During the same period, Sanneh became acquainted with St. Louis-area native Andy Blunk through the university. With Nagengast and Blunk’s help and encouragement, Sanneh applied and was accepted to a master’s program at Webster University in 2014.
He made the transatlantic trip to Missouri believing that his schooling would be paid for by the Gambian government. Then he got a surprise of a lifetime.
“When I got here, everything went upside down,” he recalled. “They didn’t follow through with the promise they made. I was stuck.”
It seemed like an impossible situation to navigate – stranded in a foreign country without funding. To add to the turmoil, he arrived in the midst of social unrest in Ferguson, Missouri, after the shooting death of Michael Brown.
But Blunk and his family quickly rallied around Sanneh.
Blunk’s grandmother, Sheillah Rogers, gave him a place to stay in Webster Groves, Missouri, and immediately became like his own grandmother. The family also pooled together enough money to enroll Sanneh in a few classes at Webster while he figured out what to do next.
It was an incredible relief and also a gift Sanneh didn’t want to waste.
“I was working on that master’s, working very hard to maintain my grades,” he said. “I applied for the PhD by chance, thinking maybe there could be funding. I got into the PhD program, and the UMSL political science department gave me a full scholarship to study.”
Sanneh continued to work hard, obtaining an internship with the Anti-Defamation League. After watching the events of Ferguson unfold, he had been inspired to work toward social justice. He also wanted to give back to the university.
The Triton Telefund provided an opportunity for Sanneh to tell his story and also raise money for students in need of financial support. This past semester, he ranked second in the amount of money raised.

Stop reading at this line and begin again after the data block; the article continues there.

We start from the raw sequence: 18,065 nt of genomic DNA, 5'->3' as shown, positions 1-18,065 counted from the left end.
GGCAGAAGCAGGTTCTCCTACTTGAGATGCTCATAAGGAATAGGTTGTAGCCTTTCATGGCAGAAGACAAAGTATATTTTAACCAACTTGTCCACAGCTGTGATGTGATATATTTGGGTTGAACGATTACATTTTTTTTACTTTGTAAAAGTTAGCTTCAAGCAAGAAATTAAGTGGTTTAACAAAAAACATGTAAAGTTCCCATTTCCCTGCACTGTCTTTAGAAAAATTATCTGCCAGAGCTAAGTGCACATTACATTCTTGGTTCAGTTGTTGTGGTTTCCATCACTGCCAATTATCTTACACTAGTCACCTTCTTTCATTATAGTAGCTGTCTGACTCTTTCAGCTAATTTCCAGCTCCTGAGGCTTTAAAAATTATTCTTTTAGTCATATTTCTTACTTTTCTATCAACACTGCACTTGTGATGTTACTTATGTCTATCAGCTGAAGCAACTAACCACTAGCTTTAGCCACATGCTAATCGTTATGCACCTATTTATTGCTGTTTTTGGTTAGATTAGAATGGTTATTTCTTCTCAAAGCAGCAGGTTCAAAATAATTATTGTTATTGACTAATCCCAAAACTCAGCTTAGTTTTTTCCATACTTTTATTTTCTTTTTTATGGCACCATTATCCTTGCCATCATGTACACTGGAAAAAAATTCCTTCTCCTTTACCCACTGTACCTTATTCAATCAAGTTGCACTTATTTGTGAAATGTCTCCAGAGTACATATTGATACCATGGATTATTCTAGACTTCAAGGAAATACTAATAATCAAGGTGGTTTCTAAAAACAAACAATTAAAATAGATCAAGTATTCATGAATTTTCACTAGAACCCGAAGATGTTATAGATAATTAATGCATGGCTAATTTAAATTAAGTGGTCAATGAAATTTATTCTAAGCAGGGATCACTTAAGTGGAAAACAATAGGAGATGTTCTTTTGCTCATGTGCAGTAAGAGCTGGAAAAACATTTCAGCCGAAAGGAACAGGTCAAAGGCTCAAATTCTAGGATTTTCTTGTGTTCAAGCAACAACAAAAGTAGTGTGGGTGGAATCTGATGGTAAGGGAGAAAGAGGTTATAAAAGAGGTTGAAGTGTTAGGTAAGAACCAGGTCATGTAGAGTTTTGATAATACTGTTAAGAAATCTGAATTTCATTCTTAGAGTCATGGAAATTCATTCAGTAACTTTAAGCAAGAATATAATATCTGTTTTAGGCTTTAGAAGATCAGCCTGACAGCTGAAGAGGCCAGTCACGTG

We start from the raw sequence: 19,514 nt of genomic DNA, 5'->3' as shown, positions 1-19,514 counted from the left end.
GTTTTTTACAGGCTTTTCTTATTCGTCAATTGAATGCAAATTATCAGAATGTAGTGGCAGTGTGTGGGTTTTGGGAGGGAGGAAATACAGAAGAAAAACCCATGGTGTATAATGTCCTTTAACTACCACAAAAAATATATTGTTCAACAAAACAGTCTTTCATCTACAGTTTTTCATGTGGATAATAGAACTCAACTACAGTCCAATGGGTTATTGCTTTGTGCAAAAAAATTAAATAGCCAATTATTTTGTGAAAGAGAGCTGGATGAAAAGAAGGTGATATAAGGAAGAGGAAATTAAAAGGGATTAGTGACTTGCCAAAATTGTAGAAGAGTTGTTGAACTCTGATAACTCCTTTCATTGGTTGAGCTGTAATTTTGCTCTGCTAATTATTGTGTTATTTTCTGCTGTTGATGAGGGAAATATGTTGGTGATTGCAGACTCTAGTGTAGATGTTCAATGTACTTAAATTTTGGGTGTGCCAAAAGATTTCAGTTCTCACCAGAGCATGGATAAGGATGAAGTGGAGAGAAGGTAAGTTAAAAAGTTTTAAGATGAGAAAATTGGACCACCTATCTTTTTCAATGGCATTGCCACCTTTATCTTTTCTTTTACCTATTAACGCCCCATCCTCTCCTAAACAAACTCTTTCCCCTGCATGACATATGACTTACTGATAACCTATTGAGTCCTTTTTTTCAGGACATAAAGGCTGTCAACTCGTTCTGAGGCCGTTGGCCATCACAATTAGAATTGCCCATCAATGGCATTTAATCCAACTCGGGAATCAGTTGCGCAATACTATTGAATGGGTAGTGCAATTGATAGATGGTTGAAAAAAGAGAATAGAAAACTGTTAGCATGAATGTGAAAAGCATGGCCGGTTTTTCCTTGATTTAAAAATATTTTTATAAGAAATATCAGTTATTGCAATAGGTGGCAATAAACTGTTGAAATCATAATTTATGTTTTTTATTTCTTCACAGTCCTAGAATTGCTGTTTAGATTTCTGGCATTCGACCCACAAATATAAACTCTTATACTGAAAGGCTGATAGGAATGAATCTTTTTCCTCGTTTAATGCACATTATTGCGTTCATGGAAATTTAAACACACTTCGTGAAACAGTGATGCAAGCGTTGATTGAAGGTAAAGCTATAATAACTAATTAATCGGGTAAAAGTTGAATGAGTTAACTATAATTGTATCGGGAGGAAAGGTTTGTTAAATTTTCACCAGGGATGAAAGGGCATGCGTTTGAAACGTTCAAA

“Being a university that is transforming people’s lives is not a controversial statement,” Sanneh said. “That is a statement of fact that can be substantiated by how I have benefited. A lot of underprivileged students that have similar backgrounds to me have benefited from the university.”
“My political science education has empowered me with knowledge that I can use to better the lives of my people,” Sanneh said. “Politics isn’t the only way that I could do it. I could do it at an NGO. I could do it in many ways, but the education that I have from UMSL will be an incredible asset.”
If he does go into Gambian politics, he said he would champion data-driven policies and investment in education. Most importantly, though, it would be a job, not a means for personal enrichment and power.
Sanneh isn’t sure what’s next, but he’s certain his achievements would not be possible without the unconditional love and support of the Blunk family and the opportunities UMSL provided.
“UMSL gave me a lifeline for me to achieve my dream,” he said.
Short URL: https://blogs.umsl.edu/news/?p=88084